For Graham O’Sullivan, it all came to a head on the week of the All-Ireland final.
He was in the Gaeltacht that week, up in Galway, and the road to Kerry wasn’t getting any shorter. Everything seemed to be piling up and, for the first time in his life, on the biggest week of his life, he had a panic attack.
He met up with Sean O’Shea recently as part of their Movember rucking challenge and, over the course of their walk up the old Kenmare road, O’Sullivan opened up to his team-mate about the struggles he faced that week.
“The week before the All-Ireland, I lost my mind a small bit,” said the Dromid Pearses club-man.
“I was travelling up and down from Galway and everything. I was so stressed out and I ended up having a panic-attack.
“I didn’t know what to do, and I was with my girlfriend Casey and she was like ‘sure we’ll ring the team doctor,’ so I rang Mike and in fairness to him, he stayed on the phone with me for about an hour!
“This was at about 11.00 at night, and his wife is a psychologist as well, and she was talking to me, trying to calm me down.
“I’d say it was just an accumulation of everything that had gone on in the build-up. And I’d bottled it up and then it just hit me like a wall.”
The Movember video series supports men to speak openly to their friends, as you’ll see in the video below, that’s exactly what O’Shea and O’Sullivan do.
Body image was one of the many topics they discussed and, having struggled with the subject in the past, the Kerry corner back has come to realise that ‘it doesn’t affect performance as much as you might think it does.’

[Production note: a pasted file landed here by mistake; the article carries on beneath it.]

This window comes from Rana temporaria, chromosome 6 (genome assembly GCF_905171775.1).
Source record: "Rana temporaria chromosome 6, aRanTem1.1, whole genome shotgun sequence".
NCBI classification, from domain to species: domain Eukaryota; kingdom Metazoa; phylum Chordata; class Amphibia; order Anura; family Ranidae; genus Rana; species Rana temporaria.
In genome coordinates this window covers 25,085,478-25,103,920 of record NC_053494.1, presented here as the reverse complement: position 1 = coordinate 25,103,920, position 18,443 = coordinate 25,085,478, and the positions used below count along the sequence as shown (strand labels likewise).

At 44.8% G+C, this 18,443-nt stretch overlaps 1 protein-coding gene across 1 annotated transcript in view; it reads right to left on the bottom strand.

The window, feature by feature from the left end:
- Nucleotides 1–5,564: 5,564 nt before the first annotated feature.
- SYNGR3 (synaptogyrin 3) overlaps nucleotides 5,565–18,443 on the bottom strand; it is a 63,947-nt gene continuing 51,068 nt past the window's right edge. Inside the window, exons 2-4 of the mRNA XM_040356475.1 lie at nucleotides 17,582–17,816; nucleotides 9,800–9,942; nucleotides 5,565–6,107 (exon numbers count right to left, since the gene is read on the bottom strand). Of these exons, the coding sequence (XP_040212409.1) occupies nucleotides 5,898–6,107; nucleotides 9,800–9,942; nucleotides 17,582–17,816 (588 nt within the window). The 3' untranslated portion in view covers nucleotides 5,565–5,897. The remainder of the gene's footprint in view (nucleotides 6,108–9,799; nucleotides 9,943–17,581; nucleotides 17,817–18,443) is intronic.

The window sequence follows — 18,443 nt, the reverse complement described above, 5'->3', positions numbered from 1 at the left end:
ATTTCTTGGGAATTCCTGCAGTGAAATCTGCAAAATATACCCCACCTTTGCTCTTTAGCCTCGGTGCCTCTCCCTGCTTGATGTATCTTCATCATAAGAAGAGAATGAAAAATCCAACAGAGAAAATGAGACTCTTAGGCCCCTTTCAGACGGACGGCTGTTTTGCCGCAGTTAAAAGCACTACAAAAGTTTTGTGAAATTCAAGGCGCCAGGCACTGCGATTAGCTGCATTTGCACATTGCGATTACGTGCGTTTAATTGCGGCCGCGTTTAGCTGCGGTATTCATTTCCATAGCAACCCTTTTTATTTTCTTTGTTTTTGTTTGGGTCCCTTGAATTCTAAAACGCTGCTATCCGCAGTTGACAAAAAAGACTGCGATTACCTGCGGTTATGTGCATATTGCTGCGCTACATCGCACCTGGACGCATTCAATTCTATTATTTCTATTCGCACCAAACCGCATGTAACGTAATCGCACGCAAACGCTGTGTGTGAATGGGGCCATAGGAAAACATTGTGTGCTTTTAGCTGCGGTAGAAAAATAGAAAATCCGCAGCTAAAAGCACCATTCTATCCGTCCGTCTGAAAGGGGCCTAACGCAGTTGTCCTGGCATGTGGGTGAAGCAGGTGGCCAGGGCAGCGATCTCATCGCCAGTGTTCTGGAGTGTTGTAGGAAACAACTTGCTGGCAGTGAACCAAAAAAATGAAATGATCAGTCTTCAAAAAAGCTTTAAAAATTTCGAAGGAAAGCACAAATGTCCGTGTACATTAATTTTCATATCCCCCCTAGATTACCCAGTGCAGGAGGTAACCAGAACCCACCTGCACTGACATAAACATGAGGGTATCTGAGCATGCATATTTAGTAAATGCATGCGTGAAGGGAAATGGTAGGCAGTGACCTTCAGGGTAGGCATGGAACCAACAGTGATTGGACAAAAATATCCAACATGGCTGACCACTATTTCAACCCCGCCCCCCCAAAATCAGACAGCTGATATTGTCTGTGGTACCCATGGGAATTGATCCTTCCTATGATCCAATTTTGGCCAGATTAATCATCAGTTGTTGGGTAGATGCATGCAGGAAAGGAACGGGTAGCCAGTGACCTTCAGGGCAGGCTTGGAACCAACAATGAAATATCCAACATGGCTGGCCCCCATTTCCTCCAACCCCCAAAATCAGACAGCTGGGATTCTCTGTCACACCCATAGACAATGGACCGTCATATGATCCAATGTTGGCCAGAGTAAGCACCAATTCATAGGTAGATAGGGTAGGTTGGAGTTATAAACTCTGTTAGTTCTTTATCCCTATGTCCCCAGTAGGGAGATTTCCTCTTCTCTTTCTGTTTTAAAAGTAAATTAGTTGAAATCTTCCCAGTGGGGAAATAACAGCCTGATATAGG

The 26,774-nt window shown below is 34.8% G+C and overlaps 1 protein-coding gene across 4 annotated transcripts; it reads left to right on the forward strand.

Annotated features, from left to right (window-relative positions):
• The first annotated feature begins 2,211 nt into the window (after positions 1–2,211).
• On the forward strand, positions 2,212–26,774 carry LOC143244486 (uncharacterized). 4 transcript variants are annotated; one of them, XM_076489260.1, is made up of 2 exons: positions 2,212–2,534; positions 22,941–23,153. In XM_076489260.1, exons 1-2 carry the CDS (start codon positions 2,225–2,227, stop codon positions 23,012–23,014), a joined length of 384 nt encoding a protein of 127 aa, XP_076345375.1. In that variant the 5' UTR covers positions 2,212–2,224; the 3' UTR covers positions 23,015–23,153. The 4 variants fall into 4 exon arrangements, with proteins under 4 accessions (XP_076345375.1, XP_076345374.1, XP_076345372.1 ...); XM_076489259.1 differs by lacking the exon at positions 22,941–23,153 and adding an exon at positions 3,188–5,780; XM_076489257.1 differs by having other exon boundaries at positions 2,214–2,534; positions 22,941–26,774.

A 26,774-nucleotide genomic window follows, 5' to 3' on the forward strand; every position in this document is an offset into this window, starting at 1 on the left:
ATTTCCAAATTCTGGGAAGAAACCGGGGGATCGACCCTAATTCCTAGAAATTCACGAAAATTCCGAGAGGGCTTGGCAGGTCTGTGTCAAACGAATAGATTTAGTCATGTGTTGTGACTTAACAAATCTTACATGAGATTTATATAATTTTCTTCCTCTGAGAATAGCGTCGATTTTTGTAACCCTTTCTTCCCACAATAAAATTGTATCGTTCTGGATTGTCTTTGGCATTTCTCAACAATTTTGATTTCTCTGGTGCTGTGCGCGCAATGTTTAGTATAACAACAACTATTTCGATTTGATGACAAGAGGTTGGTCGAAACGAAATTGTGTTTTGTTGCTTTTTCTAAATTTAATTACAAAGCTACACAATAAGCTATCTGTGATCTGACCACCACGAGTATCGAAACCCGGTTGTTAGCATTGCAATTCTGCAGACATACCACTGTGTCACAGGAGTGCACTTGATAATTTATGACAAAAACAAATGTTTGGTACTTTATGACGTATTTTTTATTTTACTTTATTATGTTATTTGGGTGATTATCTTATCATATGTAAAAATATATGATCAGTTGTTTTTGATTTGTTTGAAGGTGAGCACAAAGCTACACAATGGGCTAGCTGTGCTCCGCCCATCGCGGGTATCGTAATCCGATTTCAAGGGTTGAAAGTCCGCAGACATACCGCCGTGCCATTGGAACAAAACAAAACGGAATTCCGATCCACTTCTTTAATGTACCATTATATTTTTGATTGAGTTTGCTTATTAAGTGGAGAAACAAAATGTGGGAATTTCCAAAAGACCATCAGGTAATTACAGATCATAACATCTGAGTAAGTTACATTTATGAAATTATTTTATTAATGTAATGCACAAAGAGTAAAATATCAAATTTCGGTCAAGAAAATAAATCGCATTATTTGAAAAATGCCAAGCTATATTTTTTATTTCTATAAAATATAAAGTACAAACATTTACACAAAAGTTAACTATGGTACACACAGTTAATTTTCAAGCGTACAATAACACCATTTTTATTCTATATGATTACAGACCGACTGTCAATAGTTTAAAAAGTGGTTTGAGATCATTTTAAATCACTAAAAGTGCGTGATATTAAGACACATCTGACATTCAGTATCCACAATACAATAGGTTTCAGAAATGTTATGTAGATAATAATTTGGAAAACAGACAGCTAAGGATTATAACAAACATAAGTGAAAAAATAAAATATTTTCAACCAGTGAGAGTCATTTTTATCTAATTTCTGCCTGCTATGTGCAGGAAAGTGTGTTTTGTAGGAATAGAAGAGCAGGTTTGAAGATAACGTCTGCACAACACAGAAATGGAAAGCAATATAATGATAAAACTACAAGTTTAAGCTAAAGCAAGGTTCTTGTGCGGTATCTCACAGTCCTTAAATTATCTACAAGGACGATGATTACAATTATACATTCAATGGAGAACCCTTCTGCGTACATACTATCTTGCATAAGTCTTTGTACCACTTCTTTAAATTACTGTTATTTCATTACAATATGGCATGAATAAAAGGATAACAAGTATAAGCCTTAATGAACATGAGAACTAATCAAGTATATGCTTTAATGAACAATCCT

“That’s probably been my achilles heel for my first few years in camp,” he tells O’Shea.
“I was probably more of a contender for a dad-bod than the six pack! I used to beat myself with that. But that’s probably stemming from Instagrams and an unrealistic image of what you’re meant to look like.
“Looking like that I mean, it doesn’t really affect performance as much as you might think it does.
“Then you can put too much focus on it and start doing crazy things. In terms of eating or over-doing work-outs and burning yourself out.”
O’Shea knows what he means and says that, as a county player, for something as simple as eating a slice of cake in a coffee shop, you’d almost be looking over your shoulder.
“I’d nearly be more conscious of do you know, what are other people thinking when they see me eating a cake or something.
“And you would get it. If you’re out for a coffee and you’re treating yourself, someone might walk past you and they’d be like ‘jesus, should you be eating that now?’ They could be messing but…”
Meanwhile, and all county and club players will know the struggle, O’Shea talked about the challenge of having to stay in when friends are out enjoying themselves. He uses an example from first year in college.
“I actually found it tough in first year, we were still involved with the club at the time, in a Munster campaign.
“So I’d be in on a Tuesday or a Thursday night, in the house on my own and I’d be thinking ‘is this really what it’s all about? Is this the whole college life that I’ve been hearing about for the last five or six years. So you have to stay in at times.
“It hasn’t changed, but we probably get our enjoyment from other ways rather than being out on the tear.”